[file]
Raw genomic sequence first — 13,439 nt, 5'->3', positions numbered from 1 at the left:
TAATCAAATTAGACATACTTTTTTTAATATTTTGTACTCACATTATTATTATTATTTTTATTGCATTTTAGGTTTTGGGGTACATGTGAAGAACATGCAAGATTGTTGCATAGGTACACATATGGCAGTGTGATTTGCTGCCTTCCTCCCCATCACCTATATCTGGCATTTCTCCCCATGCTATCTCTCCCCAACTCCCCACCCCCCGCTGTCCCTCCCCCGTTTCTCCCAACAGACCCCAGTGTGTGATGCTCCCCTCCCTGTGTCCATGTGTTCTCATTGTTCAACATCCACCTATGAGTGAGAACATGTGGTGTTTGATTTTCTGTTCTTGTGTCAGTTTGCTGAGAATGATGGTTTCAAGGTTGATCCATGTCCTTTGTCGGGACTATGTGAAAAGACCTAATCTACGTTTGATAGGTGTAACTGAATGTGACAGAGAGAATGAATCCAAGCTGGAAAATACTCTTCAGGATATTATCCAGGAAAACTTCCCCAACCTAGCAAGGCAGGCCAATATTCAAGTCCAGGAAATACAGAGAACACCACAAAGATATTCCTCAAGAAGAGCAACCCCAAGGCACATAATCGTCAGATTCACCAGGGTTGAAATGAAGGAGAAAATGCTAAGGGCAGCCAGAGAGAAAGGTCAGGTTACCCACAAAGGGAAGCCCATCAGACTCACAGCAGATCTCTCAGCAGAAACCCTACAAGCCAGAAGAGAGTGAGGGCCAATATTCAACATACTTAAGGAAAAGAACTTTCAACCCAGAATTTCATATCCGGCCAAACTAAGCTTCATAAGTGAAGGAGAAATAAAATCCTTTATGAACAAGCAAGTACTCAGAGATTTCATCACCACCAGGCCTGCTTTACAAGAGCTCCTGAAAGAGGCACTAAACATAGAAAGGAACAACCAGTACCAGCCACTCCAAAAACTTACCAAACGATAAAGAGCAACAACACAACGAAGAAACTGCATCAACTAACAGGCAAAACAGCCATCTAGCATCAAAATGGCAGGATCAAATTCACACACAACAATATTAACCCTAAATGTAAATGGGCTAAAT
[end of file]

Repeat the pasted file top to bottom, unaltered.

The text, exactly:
Raw genomic sequence first — 13,439 nt, 5'->3', positions numbered from 1 at the left:
TAATCAAATTAGACATACTTTTTTTAATATTTTGTACTCACATTATTATTATTATTTTTATTGCATTTTAGGTTTTGGGGTACATGTGAAGAACATGCAAGATTGTTGCATAGGTACACATATGGCAGTGTGATTTGCTGCCTTCCTCCCCATCACCTATATCTGGCATTTCTCCCCATGCTATCTCTCCCCAACTCCCCACCCCCCGCTGTCCCTCCCCCGTTTCTCCCAACAGACCCCAGTGTGTGATGCTCCCCTCCCTGTGTCCATGTGTTCTCATTGTTCAACATCCACCTATGAGTGAGAACATGTGGTGTTTGATTTTCTGTTCTTGTGTCAGTTTGCTGAGAATGATGGTTTCAAGGTTGATCCATGTCCTTTGTCGGGACTATGTGAAAAGACCTAATCTACGTTTGATAGGTGTAACTGAATGTGACAGAGAGAATGAATCCAAGCTGGAAAATACTCTTCAGGATATTATCCAGGAAAACTTCCCCAACCTAGCAAGGCAGGCCAATATTCAAGTCCAGGAAATACAGAGAACACCACAAAGATATTCCTCAAGAAGAGCAACCCCAAGGCACATAATCGTCAGATTCACCAGGGTTGAAATGAAGGAGAAAATGCTAAGGGCAGCCAGAGAGAAAGGTCAGGTTACCCACAAAGGGAAGCCCATCAGACTCACAGCAGATCTCTCAGCAGAAACCCTACAAGCCAGAAGAGAGTGAGGGCCAATATTCAACATACTTAAGGAAAAGAACTTTCAACCCAGAATTTCATATCCGGCCAAACTAAGCTTCATAAGTGAAGGAGAAATAAAATCCTTTATGAACAAGCAAGTACTCAGAGATTTCATCACCACCAGGCCTGCTTTACAAGAGCTCCTGAAAGAGGCACTAAACATAGAAAGGAACAACCAGTACCAGCCACTCCAAAAACTTACCAAACGATAAAGAGCAACAACACAACGAAGAAACTGCATCAACTAACAGGCAAAACAGCCATCTAGCATCAAAATGGCAGGATCAAATTCACACACAACAATATTAACCCTAAATGTAAATGGGCTAAAT